Mouat's father Bob was watching with his dog Abby at his home in Nethy Bridge, near Aviemore, as Bruce and team-mates Grant Hardie, Bobby Lammie and Hammy McMillan beat the United States 8-4 to assure themselves of at least silver in Beijing.
He will watch Saturday’s final by himself too as he also waits for news that he has become a grandfather for the first time.
Mr Mouat, 67, told the PA news agency: "We're rather fortunate that Bruce's brother Colin and his partner Ferne are expecting a wee one in the next day or two so it's going to be a massive couple of days.
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"Bruce, with a bit of luck, he'll have a double celebration."
Mr Mouat said he does not normally get nervous watching Bruce compete but admitted he had "no fingernails left" after Thursday's tense semi-final.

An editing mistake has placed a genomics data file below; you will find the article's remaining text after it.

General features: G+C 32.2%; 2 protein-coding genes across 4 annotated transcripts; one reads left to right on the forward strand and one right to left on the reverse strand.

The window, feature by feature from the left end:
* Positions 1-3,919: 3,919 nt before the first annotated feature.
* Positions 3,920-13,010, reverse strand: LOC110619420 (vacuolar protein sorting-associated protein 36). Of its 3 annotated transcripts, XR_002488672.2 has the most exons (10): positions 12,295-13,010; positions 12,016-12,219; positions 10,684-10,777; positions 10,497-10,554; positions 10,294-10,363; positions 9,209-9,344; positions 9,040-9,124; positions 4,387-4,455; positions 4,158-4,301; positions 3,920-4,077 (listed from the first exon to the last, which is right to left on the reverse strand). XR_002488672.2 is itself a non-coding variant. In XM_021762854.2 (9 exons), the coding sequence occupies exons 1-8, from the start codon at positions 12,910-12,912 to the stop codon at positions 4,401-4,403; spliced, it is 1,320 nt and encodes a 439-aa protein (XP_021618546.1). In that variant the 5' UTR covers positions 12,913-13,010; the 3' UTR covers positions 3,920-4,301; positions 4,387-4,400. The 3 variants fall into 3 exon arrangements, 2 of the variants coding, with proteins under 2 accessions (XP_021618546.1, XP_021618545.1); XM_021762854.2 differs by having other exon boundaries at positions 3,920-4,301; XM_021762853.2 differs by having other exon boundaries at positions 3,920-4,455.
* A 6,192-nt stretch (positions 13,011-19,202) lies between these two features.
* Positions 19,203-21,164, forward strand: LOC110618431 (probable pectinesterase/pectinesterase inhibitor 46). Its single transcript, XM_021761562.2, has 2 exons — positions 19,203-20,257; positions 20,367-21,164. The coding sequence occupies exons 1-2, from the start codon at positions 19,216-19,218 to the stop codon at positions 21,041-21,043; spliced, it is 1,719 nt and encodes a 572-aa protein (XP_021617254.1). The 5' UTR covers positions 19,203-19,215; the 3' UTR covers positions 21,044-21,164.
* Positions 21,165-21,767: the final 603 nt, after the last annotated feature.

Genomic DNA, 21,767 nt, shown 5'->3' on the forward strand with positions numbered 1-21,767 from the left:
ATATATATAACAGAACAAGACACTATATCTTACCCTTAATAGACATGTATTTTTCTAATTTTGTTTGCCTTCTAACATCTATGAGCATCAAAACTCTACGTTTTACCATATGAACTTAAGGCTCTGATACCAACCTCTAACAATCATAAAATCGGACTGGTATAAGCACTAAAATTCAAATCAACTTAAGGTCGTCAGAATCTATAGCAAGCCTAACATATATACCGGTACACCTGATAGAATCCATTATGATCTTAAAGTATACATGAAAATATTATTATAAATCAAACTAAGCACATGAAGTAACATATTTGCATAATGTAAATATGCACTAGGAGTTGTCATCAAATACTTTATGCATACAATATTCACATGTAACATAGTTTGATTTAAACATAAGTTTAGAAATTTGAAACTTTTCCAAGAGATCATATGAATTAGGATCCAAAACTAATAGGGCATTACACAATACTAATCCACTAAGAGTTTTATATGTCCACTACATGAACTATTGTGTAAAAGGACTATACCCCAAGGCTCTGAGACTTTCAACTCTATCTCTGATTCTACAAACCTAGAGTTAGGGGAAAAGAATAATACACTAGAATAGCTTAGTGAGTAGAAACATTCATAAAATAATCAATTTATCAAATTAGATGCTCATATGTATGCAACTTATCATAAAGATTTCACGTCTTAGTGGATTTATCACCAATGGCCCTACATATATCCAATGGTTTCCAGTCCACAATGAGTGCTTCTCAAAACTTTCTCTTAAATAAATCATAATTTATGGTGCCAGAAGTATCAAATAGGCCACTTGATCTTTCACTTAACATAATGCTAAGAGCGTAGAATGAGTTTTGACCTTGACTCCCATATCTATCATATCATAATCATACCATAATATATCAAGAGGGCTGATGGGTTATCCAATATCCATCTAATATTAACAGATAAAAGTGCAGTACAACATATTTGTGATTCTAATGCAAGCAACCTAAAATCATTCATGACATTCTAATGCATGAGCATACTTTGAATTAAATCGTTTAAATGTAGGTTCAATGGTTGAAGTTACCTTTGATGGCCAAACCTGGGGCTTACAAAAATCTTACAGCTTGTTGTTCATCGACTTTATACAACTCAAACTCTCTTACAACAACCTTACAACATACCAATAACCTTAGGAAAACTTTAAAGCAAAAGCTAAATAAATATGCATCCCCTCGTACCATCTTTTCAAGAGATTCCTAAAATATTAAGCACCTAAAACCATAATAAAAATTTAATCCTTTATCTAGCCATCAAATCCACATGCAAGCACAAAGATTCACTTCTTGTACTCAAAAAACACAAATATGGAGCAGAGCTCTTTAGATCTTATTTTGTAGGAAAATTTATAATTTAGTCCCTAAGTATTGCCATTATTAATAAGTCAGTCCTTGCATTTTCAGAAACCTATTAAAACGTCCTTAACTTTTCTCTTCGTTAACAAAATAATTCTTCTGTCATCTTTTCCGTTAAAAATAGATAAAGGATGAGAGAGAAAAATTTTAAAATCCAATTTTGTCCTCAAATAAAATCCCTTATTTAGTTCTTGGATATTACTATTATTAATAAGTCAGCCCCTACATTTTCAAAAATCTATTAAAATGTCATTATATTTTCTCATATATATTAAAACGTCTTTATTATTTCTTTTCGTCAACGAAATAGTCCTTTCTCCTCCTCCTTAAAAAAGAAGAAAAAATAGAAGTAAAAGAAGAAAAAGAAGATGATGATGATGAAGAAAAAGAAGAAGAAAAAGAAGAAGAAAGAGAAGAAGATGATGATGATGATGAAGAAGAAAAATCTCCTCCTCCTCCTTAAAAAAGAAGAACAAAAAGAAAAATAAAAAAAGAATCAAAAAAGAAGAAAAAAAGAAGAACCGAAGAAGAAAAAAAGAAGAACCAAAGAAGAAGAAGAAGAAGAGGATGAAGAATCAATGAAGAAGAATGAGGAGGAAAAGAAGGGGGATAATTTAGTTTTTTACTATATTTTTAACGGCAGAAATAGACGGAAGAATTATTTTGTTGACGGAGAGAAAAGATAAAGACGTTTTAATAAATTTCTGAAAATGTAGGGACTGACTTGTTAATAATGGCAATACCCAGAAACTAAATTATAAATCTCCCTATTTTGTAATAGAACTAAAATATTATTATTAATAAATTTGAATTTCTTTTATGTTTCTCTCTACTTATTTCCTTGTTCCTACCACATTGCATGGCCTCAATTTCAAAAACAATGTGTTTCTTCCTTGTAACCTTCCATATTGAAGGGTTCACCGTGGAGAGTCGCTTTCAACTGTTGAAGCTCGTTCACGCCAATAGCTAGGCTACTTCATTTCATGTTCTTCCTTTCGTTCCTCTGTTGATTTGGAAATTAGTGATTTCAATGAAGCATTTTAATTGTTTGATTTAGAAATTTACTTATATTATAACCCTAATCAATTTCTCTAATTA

He added: "I'm just proud, speechless. I've really enjoyed the journey they've been on.
"Gobsmacked is probably the word."
The success comes during a difficult Games for Team GB, who are yet to secure a medal in China.
Mouat, who missed out in the mixed doubles as he and partner Jennifer Dodd lost the bronze medal match to Sweden last week, appeared uncharacteristically emotional after Thursday's win.
"There's obviously been quite a lot of pressure put on him with the mixed doubles as well and I know he was really disappointed that they didn't get a medal," Mr Mouat said.
"So I think it's just a relief that at least they've got a medal and they've got the chance of being Olympic champions in his first time being there - and I'm talking about all the boys, they share everything."
Mr Mouat said there would be a tinge of sadness at not being there to witness the gold medal match in person, as he tries to go to as many of his son's competitions as he can.
"I just love being around with them," he said.
But he is looking forward to watching the final at home with his Staffordshire bull terrier.